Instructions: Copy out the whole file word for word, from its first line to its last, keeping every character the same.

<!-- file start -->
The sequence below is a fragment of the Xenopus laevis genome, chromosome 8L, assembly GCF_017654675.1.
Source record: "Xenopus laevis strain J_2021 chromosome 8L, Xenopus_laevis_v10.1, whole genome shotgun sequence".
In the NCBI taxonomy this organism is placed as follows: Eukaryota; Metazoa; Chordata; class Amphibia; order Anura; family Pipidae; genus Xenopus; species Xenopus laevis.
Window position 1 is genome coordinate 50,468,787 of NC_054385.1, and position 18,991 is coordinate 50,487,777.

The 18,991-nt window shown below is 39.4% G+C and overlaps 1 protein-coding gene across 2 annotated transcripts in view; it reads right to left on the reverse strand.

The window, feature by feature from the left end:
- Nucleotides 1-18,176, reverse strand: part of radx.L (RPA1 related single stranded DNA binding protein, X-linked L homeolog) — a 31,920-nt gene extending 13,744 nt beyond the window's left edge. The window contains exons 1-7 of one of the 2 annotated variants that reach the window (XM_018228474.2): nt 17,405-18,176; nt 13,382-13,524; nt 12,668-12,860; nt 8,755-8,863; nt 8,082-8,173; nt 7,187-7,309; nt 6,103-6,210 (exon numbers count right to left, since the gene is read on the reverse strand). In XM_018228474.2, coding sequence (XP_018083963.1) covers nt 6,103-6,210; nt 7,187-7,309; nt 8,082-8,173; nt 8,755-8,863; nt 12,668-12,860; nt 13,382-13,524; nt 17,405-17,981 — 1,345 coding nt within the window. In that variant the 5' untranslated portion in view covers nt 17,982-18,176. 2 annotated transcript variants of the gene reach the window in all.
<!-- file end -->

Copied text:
The sequence below is a fragment of the Xenopus laevis genome, chromosome 8L, assembly GCF_017654675.1.
Source record: "Xenopus laevis strain J_2021 chromosome 8L, Xenopus_laevis_v10.1, whole genome shotgun sequence".
In the NCBI taxonomy this organism is placed as follows: Eukaryota; Metazoa; Chordata; class Amphibia; order Anura; family Pipidae; genus Xenopus; species Xenopus laevis.
Window position 1 is genome coordinate 50,468,787 of NC_054385.1, and position 18,991 is coordinate 50,487,777.

The 18,991-nt window shown below is 39.4% G+C and overlaps 1 protein-coding gene across 2 annotated transcripts in view; it reads right to left on the reverse strand.

The window, feature by feature from the left end:
- Nucleotides 1-18,176, reverse strand: part of radx.L (RPA1 related single stranded DNA binding protein, X-linked L homeolog) — a 31,920-nt gene extending 13,744 nt beyond the window's left edge. The window contains exons 1-7 of one of the 2 annotated variants that reach the window (XM_018228474.2): nt 17,405-18,176; nt 13,382-13,524; nt 12,668-12,860; nt 8,755-8,863; nt 8,082-8,173; nt 7,187-7,309; nt 6,103-6,210 (exon numbers count right to left, since the gene is read on the reverse strand). In XM_018228474.2, coding sequence (XP_018083963.1) covers nt 6,103-6,210; nt 7,187-7,309; nt 8,082-8,173; nt 8,755-8,863; nt 12,668-12,860; nt 13,382-13,524; nt 17,405-17,981 — 1,345 coding nt within the window. In that variant the 5' untranslated portion in view covers nt 17,982-18,176. 2 annotated transcript variants of the gene reach the window in all.